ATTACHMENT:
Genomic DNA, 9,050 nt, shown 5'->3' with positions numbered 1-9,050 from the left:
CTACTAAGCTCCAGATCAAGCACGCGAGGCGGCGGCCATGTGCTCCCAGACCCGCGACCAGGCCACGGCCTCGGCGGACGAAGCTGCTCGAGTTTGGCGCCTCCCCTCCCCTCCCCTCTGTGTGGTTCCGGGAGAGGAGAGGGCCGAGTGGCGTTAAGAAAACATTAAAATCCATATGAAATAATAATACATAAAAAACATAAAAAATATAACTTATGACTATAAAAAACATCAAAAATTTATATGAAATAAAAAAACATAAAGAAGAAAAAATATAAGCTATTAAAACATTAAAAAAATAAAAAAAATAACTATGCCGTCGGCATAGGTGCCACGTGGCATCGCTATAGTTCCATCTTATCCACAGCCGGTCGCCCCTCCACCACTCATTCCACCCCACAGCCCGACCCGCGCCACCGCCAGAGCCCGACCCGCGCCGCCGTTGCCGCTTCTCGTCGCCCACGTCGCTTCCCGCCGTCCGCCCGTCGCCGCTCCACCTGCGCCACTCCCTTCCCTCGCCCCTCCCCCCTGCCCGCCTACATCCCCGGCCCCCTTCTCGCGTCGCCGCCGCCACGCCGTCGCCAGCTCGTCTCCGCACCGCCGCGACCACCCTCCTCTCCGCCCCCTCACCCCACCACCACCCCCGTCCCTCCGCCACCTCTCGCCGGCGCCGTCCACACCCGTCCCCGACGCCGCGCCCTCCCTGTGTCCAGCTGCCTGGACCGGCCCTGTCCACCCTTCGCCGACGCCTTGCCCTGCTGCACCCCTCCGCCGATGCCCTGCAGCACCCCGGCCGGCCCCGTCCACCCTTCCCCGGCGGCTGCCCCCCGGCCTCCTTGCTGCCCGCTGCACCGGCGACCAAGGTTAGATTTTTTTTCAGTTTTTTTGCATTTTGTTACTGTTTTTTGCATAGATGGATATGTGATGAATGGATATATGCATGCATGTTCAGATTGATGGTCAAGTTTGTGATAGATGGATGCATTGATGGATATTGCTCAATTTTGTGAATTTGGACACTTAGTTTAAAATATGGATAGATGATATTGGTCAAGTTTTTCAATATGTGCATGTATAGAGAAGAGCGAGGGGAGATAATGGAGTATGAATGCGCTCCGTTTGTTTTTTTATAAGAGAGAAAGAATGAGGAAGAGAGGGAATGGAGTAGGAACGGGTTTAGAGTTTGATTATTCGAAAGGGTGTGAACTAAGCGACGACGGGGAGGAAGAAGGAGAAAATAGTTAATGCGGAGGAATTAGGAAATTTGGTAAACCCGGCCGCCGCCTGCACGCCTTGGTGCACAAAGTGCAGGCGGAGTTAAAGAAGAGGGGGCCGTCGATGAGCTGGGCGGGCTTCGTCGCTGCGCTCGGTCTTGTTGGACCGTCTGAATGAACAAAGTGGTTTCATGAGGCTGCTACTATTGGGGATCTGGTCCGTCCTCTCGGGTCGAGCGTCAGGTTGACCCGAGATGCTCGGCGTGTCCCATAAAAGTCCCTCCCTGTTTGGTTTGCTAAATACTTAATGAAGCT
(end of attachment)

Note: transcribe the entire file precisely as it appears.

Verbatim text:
Genomic DNA, 9,050 nt, shown 5'->3' with positions numbered 1-9,050 from the left:
CTACTAAGCTCCAGATCAAGCACGCGAGGCGGCGGCCATGTGCTCCCAGACCCGCGACCAGGCCACGGCCTCGGCGGACGAAGCTGCTCGAGTTTGGCGCCTCCCCTCCCCTCCCCTCTGTGTGGTTCCGGGAGAGGAGAGGGCCGAGTGGCGTTAAGAAAACATTAAAATCCATATGAAATAATAATACATAAAAAACATAAAAAATATAACTTATGACTATAAAAAACATCAAAAATTTATATGAAATAAAAAAACATAAAGAAGAAAAAATATAAGCTATTAAAACATTAAAAAAATAAAAAAAATAACTATGCCGTCGGCATAGGTGCCACGTGGCATCGCTATAGTTCCATCTTATCCACAGCCGGTCGCCCCTCCACCACTCATTCCACCCCACAGCCCGACCCGCGCCACCGCCAGAGCCCGACCCGCGCCGCCGTTGCCGCTTCTCGTCGCCCACGTCGCTTCCCGCCGTCCGCCCGTCGCCGCTCCACCTGCGCCACTCCCTTCCCTCGCCCCTCCCCCCTGCCCGCCTACATCCCCGGCCCCCTTCTCGCGTCGCCGCCGCCACGCCGTCGCCAGCTCGTCTCCGCACCGCCGCGACCACCCTCCTCTCCGCCCCCTCACCCCACCACCACCCCCGTCCCTCCGCCACCTCTCGCCGGCGCCGTCCACACCCGTCCCCGACGCCGCGCCCTCCCTGTGTCCAGCTGCCTGGACCGGCCCTGTCCACCCTTCGCCGACGCCTTGCCCTGCTGCACCCCTCCGCCGATGCCCTGCAGCACCCCGGCCGGCCCCGTCCACCCTTCCCCGGCGGCTGCCCCCCGGCCTCCTTGCTGCCCGCTGCACCGGCGACCAAGGTTAGATTTTTTTTCAGTTTTTTTGCATTTTGTTACTGTTTTTTGCATAGATGGATATGTGATGAATGGATATATGCATGCATGTTCAGATTGATGGTCAAGTTTGTGATAGATGGATGCATTGATGGATATTGCTCAATTTTGTGAATTTGGACACTTAGTTTAAAATATGGATAGATGATATTGGTCAAGTTTTTCAATATGTGCATGTATAGAGAAGAGCGAGGGGAGATAATGGAGTATGAATGCGCTCCGTTTGTTTTTTTATAAGAGAGAAAGAATGAGGAAGAGAGGGAATGGAGTAGGAACGGGTTTAGAGTTTGATTATTCGAAAGGGTGTGAACTAAGCGACGACGGGGAGGAAGAAGGAGAAAATAGTTAATGCGGAGGAATTAGGAAATTTGGTAAACCCGGCCGCCGCCTGCACGCCTTGGTGCACAAAGTGCAGGCGGAGTTAAAGAAGAGGGGGCCGTCGATGAGCTGGGCGGGCTTCGTCGCTGCGCTCGGTCTTGTTGGACCGTCTGAATGAACAAAGTGGTTTCATGAGGCTGCTACTATTGGGGATCTGGTCCGTCCTCTCGGGTCGAGCGTCAGGTTGACCCGAGATGCTCGGCGTGTCCCATAAAAGTCCCTCCCTGTTTGGTTTGCTAAATACTTAATGAAGCT